marcel barang

Notes in a time of ebb and flow – 9

In English on 12/11/2011 at 12:18 pm

– Ebb and flow indeed. This midday, water creeping in back and front and sideways – another six centimetres and it’ll enter the living room yet again, and the kitchen, and the bathroom. The high tides getting higher and higher and the low tides lower and lower every day until the 27th, playing Russian roulette seems to be less nerve-wracking.
To add insult to injury, I read online that last night the deputy governor of Bangkok proclaimed that the flood had receded in eleven districts, Bang Phlat here included.

– Astonishingly, I find three issues of TLS (two only slightly soggy) and two of LRB in my mailbox. Kudos to Thai Post.

– 3pm: Hello again. Short time no see. All sides, and even unnoticed holes in the parquet, leaking at once, enough to turn most of the living space downstairs into a shadow lake. To hell with cleaning walls and cupboards, I’m bone tired as it is.
My valiant daughter, now with lovely boots, arrives with a backpack, and a black garbage bag in a large black plastic pail she pulls with a string: backpack and garbage bag (the US-made model, reusable, zippable, the works) hold basic victuals for her stranded dad for the week to come. Before nightfall, there is a distribution of food and water. ‘It’s a bit spicy, OK?’ Seeing my face, they favour me with an extra ration of rice and sundried chicken bits. When my daughter is back to her still dry home, I learn from her that on her way out she met an army lorry unloading those rations at the entrance to my street – and accepted with thanks one foam container of rice and spicy stuff…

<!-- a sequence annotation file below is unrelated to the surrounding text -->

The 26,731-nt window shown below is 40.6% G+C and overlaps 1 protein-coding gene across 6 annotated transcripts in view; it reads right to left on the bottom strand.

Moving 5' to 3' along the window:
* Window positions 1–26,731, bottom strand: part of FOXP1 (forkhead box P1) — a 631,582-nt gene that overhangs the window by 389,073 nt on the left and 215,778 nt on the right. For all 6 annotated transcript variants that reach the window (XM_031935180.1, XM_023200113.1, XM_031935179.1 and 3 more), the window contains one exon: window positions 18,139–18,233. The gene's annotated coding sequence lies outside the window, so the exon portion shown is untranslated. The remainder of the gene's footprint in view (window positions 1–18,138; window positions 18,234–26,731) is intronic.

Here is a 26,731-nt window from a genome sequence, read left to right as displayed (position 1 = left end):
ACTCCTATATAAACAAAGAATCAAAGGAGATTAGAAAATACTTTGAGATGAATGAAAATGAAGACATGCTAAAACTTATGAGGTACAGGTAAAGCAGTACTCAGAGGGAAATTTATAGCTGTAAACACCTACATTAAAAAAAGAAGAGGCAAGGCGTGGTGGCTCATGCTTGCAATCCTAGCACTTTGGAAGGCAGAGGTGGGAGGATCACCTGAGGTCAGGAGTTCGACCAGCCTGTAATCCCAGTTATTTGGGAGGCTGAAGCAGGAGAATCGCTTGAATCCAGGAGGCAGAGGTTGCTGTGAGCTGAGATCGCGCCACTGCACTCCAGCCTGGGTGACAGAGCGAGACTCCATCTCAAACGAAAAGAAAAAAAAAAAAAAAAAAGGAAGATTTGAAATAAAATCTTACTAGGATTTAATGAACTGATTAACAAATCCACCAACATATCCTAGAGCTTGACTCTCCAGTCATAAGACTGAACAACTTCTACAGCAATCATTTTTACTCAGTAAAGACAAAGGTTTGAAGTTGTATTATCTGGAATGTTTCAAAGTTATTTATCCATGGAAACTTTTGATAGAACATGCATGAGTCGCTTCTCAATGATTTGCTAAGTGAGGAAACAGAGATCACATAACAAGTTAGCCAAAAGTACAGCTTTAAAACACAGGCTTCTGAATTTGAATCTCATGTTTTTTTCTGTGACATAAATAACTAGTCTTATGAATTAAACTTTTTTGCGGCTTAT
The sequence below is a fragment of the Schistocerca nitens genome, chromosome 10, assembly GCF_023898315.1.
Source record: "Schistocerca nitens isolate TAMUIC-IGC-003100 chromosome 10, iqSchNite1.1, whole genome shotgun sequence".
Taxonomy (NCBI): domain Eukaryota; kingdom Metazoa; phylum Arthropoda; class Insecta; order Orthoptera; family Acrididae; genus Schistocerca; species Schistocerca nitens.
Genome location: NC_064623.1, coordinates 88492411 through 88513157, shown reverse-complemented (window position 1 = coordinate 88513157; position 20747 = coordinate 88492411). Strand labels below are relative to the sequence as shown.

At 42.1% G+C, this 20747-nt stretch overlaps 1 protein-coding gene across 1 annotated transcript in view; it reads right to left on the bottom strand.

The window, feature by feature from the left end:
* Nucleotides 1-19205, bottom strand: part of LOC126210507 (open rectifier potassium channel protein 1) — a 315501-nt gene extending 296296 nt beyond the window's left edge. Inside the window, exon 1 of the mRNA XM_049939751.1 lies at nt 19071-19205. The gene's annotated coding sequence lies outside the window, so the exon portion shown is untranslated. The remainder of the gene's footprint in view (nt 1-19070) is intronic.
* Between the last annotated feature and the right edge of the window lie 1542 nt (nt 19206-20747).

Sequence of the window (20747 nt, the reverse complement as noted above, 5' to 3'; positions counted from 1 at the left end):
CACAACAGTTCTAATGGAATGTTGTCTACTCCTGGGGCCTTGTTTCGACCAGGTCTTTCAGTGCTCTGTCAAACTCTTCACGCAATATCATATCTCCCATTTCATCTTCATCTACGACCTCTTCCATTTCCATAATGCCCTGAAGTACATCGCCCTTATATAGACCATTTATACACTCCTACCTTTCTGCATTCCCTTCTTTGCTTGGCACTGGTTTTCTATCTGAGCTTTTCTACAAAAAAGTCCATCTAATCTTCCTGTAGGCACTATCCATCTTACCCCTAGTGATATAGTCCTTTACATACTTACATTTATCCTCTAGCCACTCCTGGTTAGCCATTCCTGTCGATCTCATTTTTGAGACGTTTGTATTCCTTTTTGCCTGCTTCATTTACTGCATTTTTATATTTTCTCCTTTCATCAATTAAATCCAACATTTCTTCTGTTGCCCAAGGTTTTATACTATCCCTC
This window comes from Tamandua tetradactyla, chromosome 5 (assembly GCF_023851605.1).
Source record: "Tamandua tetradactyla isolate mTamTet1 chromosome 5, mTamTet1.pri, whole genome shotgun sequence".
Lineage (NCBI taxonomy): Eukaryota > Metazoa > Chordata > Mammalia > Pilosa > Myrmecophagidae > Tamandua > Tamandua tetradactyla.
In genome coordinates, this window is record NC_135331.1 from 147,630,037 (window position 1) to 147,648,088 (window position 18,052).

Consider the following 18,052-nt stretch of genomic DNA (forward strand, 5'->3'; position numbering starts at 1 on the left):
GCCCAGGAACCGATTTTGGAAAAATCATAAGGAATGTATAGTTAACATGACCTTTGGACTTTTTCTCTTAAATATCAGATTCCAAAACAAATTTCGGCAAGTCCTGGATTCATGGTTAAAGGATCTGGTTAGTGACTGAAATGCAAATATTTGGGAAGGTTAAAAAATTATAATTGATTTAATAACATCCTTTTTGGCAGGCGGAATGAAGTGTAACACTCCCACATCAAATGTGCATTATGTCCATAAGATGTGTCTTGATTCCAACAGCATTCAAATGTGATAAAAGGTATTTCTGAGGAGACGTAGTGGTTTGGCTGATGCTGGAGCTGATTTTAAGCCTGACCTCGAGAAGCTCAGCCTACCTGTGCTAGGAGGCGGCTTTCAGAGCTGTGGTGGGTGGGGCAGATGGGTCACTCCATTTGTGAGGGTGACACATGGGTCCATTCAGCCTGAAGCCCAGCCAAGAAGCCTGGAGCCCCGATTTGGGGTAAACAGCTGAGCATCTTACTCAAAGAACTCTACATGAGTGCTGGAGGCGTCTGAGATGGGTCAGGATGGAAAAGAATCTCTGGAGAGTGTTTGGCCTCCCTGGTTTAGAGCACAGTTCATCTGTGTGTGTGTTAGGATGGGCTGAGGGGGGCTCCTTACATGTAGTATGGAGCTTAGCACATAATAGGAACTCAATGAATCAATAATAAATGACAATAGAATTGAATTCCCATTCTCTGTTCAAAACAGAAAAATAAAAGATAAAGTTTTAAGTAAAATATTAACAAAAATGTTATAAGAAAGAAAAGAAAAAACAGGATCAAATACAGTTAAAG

– The governor today promises ‘dry roads in Bangkok as a New Year present’. Don’t get him wrong: he means Bangkok, the eastern side of the river, not Thon Buri. The PM says ‘it’s too early’ to say whether we are in for a second round of flooding. One particularly reassuring expert on the government channel tonight purrs that the situation will definitely improve by the 20th, ‘when the tides begin to go down’ – he should consult and memorise the tide chart. What pisses me off most is that all Thai channels have been bleating for days that, ‘things are improving: Ayutthaya and Nakhon Sawan are getting dry’. They forget to say that those two provinces north of Bangkok have been under water for two to three months. It’s about time they got dry – and a good indicator of how long ‘their’ waters will be drowning us in turn.


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